For Release May 4, 1999

Termite Swarming Season is Here

by Chuck Otte, Geary County Extension Agent

We’ve seen some of the early signs, but cool, cloudy and rainy weather has kept the problem suppressed. But now with all that rain, and finally some warm and sunny weather, we’re going to see a lot of them. Swarms of ants and termites will be popping up everywhere over the next few weeks. And with every termite swarm there usually comes an anxiety attack for a homeowner!

The first thing to do is to learn to tell the difference between an ant and a termite. Briefly, an ant is related to a wasp, so look for the thin pinched in waist. Termites are thick all the way through their body segments. Next look at the antenna. Ant’s antennas are elbowed with very obvious bends or joints. Termite’s antennas are not elbowed and look like lots of little segments connected together. Finally, winged termites will have two pairs of wings with all four wings being of equal length. Winged ants will have two pairs of wings but there will be an obvious difference between the lengths of the two pairs of wings.

Swarming ants and swarming termites are very common and are how a colony that has grown large expands and spreads. The survival rate of these swarms is quite low with probably less than 5% ever surviving and starting a new colony. Merely seeing a swarm of termites in your yard or outside your house does not mean that you have termites.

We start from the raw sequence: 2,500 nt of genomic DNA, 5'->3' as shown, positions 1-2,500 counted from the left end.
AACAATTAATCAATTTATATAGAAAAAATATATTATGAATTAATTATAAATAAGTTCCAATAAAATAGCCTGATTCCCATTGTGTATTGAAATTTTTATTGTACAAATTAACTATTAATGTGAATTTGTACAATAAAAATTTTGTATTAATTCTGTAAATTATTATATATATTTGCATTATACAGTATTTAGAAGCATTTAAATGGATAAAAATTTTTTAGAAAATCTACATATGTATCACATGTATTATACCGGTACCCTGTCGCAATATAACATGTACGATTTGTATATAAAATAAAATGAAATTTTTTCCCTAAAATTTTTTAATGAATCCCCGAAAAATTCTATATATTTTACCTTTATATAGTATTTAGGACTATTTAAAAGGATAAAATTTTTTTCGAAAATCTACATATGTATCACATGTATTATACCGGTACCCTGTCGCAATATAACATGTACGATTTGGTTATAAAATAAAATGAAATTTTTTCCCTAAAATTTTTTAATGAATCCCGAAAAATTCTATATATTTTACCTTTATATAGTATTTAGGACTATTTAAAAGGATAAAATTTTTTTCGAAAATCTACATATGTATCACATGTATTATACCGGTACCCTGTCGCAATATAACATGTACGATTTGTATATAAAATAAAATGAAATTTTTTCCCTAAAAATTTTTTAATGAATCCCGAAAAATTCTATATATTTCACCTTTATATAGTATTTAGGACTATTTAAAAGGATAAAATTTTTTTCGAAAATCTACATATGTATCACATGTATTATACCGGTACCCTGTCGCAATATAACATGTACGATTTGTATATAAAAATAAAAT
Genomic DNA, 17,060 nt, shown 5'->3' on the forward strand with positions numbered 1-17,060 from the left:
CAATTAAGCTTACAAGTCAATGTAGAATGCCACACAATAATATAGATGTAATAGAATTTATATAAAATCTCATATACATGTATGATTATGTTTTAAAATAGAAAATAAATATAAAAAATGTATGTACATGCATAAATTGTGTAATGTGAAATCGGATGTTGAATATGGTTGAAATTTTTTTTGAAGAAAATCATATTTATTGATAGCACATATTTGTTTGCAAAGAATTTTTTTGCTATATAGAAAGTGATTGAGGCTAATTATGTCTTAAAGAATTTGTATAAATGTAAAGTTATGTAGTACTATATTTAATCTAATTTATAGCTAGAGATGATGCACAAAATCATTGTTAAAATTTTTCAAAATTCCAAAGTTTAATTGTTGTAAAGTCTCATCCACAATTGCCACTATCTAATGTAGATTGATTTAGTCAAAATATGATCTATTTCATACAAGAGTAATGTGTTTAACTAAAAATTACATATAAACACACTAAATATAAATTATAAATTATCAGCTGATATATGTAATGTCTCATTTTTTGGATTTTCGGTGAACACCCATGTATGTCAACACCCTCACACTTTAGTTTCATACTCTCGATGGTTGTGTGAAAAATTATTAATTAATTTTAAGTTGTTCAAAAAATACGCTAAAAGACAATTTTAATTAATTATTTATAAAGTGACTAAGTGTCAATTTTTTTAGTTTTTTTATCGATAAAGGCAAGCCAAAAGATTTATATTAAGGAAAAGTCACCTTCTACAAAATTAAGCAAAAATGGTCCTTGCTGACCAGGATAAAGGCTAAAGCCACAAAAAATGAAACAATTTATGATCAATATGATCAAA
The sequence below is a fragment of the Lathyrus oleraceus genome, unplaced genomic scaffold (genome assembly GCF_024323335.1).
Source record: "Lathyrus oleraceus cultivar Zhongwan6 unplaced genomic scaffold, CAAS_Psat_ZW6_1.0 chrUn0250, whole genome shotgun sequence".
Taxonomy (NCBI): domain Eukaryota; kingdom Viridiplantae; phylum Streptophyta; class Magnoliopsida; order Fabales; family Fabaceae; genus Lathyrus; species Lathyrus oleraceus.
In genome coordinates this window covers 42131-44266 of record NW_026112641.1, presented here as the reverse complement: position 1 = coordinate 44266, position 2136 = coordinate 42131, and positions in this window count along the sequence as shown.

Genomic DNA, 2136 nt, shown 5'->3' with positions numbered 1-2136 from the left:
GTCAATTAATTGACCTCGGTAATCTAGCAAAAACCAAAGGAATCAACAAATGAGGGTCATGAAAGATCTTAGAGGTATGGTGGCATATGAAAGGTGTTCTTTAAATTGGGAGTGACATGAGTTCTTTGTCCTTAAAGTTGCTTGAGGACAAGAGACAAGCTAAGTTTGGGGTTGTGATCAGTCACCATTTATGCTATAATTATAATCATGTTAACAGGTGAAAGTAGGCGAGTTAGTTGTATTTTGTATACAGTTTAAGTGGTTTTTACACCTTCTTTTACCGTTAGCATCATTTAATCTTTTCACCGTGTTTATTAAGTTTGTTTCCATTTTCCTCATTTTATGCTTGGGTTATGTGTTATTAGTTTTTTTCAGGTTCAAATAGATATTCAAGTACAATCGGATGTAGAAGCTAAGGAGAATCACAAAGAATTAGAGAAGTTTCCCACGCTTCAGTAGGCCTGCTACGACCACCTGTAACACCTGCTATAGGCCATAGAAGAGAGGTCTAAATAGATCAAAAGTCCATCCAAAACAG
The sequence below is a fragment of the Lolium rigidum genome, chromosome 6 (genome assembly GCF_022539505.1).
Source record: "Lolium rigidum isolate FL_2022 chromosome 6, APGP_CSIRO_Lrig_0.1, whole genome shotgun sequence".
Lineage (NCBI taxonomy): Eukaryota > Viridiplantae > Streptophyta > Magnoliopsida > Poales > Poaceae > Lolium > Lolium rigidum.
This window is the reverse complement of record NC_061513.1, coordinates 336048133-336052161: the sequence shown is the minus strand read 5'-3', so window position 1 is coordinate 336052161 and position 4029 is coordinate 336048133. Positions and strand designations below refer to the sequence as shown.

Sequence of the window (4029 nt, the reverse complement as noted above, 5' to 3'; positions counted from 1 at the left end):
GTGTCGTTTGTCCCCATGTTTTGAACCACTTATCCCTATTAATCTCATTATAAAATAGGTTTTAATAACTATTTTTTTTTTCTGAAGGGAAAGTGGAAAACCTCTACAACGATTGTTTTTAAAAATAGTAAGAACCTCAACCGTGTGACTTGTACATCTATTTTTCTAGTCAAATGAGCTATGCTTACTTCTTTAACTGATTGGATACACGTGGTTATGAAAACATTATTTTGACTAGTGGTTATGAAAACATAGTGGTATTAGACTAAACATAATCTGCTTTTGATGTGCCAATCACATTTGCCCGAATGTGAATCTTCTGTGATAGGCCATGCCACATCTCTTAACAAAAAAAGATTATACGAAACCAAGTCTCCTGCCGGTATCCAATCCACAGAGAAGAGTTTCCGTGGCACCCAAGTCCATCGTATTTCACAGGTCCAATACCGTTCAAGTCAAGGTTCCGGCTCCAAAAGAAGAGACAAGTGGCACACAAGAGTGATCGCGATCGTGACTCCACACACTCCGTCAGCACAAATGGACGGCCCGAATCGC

Termites are very, very common in this area. Drive a piece of untreated wood in the ground almost anywhere around here, come back in five months and you will probably find termites in it. Termites work very slowly. It is estimated that if all the termites in an average colony worked together on one piece of wood it would take them two months to completely eat a one foot length of 2 x 4.

Now for the part that panics most homeowners, which is why I told you how slow they worked first. The average termite swarm in Kansas has been established for seven years before they swarm the first time. Termites don’t normally "live" in buildings, the building is simply the kitchen and dining room. The queen, her attendants and nursery, exist outside the building in the soil. Tunnels are developed into homes to collect food (wood) and bring it back to the colony.

If you find termites swarming outside your home but do not find them swarming from the house itself it may mean nothing and probably means nothing. If you find the swarm inside your home, and not just one or two, but dozens or hundreds, then it is probably a good sign that you have termites in your house. Don’t panic and don’t try to treat it yourself! It is too important not to bring in professionals.

Contact several firms to obtains bids. Ask for references in your community. Follow up on those references. While traditional barrier treatments are fine I would also encourage you to seek bids on the newer baiting system. Unlike traditional barrier treatments, the baiting system actually kills the entire colony. By using much less chemical, it uses a growth regulator, it has much less potential for negative environmental impact.

Termites are here, in fact they’re everywhere. There are houses that have termites, and there are houses that will have termites. Keep an eye out for signs of an infestation, if you become suspicious call a professional for an inspection, if termites are found have them treated, but take your time and don’t panic!!


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